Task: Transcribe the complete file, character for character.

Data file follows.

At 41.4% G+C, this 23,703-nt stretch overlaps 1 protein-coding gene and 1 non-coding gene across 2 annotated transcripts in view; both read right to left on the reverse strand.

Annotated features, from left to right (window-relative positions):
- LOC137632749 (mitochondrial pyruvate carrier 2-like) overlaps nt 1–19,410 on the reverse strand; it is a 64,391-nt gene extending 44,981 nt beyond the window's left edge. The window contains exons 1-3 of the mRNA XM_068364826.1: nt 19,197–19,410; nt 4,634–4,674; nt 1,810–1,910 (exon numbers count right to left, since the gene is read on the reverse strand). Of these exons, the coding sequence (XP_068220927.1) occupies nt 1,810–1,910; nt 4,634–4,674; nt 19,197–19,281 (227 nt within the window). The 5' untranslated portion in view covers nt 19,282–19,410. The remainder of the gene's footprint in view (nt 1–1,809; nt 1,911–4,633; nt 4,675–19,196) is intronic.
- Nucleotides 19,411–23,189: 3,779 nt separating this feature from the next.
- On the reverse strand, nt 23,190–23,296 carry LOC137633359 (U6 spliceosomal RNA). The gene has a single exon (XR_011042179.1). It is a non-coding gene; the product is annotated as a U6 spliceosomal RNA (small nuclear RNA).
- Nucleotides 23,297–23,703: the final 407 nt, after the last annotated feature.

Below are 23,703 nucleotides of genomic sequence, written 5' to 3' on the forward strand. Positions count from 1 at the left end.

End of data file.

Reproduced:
At 41.4% G+C, this 23,703-nt stretch overlaps 1 protein-coding gene and 1 non-coding gene across 2 annotated transcripts in view; both read right to left on the reverse strand.

Annotated features, from left to right (window-relative positions):
- LOC137632749 (mitochondrial pyruvate carrier 2-like) overlaps nt 1–19,410 on the reverse strand; it is a 64,391-nt gene extending 44,981 nt beyond the window's left edge. The window contains exons 1-3 of the mRNA XM_068364826.1: nt 19,197–19,410; nt 4,634–4,674; nt 1,810–1,910 (exon numbers count right to left, since the gene is read on the reverse strand). Of these exons, the coding sequence (XP_068220927.1) occupies nt 1,810–1,910; nt 4,634–4,674; nt 19,197–19,281 (227 nt within the window). The 5' untranslated portion in view covers nt 19,282–19,410. The remainder of the gene's footprint in view (nt 1–1,809; nt 1,911–4,633; nt 4,675–19,196) is intronic.
- Nucleotides 19,411–23,189: 3,779 nt separating this feature from the next.
- On the reverse strand, nt 23,190–23,296 carry LOC137633359 (U6 spliceosomal RNA). The gene has a single exon (XR_011042179.1). It is a non-coding gene; the product is annotated as a U6 spliceosomal RNA (small nuclear RNA).
- Nucleotides 23,297–23,703: the final 407 nt, after the last annotated feature.

Below are 23,703 nucleotides of genomic sequence, written 5' to 3' on the forward strand. Positions count from 1 at the left end.